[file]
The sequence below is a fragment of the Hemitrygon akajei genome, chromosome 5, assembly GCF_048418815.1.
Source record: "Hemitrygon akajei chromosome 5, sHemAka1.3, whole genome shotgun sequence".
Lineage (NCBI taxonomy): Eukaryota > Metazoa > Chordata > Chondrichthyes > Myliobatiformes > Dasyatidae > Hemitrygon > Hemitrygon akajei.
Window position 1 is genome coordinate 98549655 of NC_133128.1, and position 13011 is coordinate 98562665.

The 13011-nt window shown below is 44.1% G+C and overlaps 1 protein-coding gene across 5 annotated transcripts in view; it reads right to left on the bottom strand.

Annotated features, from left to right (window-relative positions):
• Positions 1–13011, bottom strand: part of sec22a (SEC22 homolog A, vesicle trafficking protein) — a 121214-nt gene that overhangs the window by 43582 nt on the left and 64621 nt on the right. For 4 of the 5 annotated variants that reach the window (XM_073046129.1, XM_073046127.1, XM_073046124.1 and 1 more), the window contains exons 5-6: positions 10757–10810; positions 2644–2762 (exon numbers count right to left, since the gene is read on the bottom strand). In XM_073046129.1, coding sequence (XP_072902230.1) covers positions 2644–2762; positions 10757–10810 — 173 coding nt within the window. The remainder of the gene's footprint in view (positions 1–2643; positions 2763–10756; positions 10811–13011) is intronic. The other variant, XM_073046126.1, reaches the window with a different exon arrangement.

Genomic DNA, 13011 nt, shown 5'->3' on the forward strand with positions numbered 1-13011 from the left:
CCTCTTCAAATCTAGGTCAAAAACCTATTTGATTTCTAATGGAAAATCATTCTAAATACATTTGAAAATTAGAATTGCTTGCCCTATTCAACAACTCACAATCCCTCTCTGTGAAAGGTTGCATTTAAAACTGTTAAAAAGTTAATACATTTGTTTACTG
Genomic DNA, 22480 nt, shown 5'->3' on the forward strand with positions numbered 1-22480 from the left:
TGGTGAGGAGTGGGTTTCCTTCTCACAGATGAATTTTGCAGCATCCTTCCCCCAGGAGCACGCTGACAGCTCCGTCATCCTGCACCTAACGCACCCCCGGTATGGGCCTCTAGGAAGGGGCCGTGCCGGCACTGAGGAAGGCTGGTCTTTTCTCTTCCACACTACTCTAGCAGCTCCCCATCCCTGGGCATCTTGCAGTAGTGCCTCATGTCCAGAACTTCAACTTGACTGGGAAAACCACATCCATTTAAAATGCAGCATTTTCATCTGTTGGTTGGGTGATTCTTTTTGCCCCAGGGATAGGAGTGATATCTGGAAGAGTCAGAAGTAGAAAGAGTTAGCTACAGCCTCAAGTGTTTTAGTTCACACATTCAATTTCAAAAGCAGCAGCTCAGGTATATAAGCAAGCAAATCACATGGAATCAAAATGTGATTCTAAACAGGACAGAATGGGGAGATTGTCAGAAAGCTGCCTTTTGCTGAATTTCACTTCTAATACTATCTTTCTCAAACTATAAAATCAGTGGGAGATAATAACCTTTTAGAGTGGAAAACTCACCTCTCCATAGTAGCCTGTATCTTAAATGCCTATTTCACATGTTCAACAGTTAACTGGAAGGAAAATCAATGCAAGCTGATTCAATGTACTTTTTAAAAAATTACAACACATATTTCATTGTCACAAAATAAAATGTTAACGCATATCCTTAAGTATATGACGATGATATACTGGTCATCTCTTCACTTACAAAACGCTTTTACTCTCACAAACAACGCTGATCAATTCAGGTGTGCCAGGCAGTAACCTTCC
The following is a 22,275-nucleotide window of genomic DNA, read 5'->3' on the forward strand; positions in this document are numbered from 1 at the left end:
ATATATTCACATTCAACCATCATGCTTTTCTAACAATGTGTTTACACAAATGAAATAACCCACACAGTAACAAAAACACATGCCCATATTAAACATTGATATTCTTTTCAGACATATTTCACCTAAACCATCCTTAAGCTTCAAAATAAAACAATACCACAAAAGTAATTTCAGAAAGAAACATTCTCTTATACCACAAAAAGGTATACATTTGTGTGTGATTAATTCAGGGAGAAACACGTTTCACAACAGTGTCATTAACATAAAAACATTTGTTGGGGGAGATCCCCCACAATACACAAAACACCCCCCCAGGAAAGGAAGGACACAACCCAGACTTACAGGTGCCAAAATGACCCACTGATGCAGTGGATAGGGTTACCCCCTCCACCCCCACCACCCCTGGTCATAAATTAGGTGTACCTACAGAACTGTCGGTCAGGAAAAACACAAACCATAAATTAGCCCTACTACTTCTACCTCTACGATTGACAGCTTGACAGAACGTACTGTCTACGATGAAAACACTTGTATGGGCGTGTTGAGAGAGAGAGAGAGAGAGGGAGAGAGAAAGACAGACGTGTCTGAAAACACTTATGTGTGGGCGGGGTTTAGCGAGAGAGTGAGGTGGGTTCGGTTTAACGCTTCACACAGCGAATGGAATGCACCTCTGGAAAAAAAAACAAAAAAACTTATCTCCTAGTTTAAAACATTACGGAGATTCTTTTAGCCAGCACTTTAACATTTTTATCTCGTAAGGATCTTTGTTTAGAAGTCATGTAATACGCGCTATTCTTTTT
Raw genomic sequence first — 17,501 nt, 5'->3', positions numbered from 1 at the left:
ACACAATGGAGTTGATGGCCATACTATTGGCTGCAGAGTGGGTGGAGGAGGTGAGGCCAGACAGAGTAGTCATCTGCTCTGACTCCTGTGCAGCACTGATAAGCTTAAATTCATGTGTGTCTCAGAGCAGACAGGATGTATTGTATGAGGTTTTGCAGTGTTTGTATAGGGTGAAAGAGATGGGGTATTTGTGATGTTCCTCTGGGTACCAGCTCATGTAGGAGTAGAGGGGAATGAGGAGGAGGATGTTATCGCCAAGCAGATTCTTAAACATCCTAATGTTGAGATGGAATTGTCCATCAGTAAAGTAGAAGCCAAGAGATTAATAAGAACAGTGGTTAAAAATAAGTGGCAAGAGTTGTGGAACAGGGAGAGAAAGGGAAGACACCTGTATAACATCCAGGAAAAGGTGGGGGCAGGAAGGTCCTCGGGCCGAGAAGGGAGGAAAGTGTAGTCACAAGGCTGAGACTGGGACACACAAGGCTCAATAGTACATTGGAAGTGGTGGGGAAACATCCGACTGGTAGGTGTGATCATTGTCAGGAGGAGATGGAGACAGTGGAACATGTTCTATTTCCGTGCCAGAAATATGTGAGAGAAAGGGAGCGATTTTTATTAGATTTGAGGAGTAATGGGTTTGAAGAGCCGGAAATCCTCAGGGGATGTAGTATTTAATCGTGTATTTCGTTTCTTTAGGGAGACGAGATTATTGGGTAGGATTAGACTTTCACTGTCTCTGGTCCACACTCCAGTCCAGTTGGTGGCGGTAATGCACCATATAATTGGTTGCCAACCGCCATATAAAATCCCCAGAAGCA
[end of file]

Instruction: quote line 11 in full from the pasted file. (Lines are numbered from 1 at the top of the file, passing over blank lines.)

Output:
TGGTGAGGAGTGGGTTTCCTTCTCACAGATGAATTTTGCAGCATCCTTCCCCCAGGAGCACGCTGACAGCTCCGTCATCCTGCACCTAACGCACCCCCGGTATGGGCCTCTAGGAAGGGGCCGTGCCGGCACTGAGGAAGGCTGGTCTTTTCTCTTCCACACTACTCTAGCAGCTCCCCATCCCTGGGCATCTTGCAGTAGTGCCTCATGTCCAGAACTTCAACTTGACTGGGAAAACCACATCCATTTAAAATGCAGCATTTTCATCTGTTGGTTGGGTGATTCTTTTTGCCCCAGGGATAGGAGTGATATCTGGAAGAGTCAGAAGTAGAAAGAGTTAGCTACAGCCTCAAGTGTTTTAGTTCACACATTCAATTTCAAAAGCAGCAGCTCAGGTATATAAGCAAGCAAATCACATGGAATCAAAATGTGATTCTAAACAGGACAGAATGGGGAGATTGTCAGAAAGCTGCCTTTTGCTGAATTTCACTTCTAATACTATCTTTCTCAAACTATAAAATCAGTGGGAGATAATAACCTTTTAGAGTGGAAAACTCACCTCTCCATAGTAGCCTGTATCTTAAATGCCTATTTCACATGTTCAACAGTTAACTGGAAGGAAAATCAATGCAAGCTGATTCAATGTACTTTTTAAAAAATTACAACACATATTTCATTGTCACAAAATAAAATGTTAACGCATATCCTTAAGTATATGACGATGATATACTGGTCATCTCTTCACTTACAAAACGCTTTTACTCTCACAAACAACGCTGATCAATTCAGGTGTGCCAGGCAGTAACCTTCC